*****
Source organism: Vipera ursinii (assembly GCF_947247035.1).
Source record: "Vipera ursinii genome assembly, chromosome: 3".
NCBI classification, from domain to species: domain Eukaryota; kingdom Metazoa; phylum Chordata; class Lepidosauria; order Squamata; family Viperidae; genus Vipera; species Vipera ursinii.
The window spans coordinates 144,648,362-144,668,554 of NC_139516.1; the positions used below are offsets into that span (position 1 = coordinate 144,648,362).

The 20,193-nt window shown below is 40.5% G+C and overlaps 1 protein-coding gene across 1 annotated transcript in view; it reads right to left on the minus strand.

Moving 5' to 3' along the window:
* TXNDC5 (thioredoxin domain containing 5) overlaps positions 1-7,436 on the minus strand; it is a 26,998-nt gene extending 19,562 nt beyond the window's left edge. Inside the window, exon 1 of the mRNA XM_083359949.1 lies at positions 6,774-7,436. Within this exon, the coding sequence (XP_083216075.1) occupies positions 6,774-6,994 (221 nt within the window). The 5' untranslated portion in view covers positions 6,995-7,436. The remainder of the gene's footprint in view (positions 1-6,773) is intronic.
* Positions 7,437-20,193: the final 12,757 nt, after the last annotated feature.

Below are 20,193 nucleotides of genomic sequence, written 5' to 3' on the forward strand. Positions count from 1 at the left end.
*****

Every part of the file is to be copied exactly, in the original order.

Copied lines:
Source organism: Vipera ursinii (assembly GCF_947247035.1).
Source record: "Vipera ursinii genome assembly, chromosome: 3".
NCBI classification, from domain to species: domain Eukaryota; kingdom Metazoa; phylum Chordata; class Lepidosauria; order Squamata; family Viperidae; genus Vipera; species Vipera ursinii.
The window spans coordinates 144,648,362-144,668,554 of NC_139516.1; the positions used below are offsets into that span (position 1 = coordinate 144,648,362).

The 20,193-nt window shown below is 40.5% G+C and overlaps 1 protein-coding gene across 1 annotated transcript in view; it reads right to left on the minus strand.

Moving 5' to 3' along the window:
* TXNDC5 (thioredoxin domain containing 5) overlaps positions 1-7,436 on the minus strand; it is a 26,998-nt gene extending 19,562 nt beyond the window's left edge. Inside the window, exon 1 of the mRNA XM_083359949.1 lies at positions 6,774-7,436. Within this exon, the coding sequence (XP_083216075.1) occupies positions 6,774-6,994 (221 nt within the window). The 5' untranslated portion in view covers positions 6,995-7,436. The remainder of the gene's footprint in view (positions 1-6,773) is intronic.
* Positions 7,437-20,193: the final 12,757 nt, after the last annotated feature.

Below are 20,193 nucleotides of genomic sequence, written 5' to 3' on the forward strand. Positions count from 1 at the left end.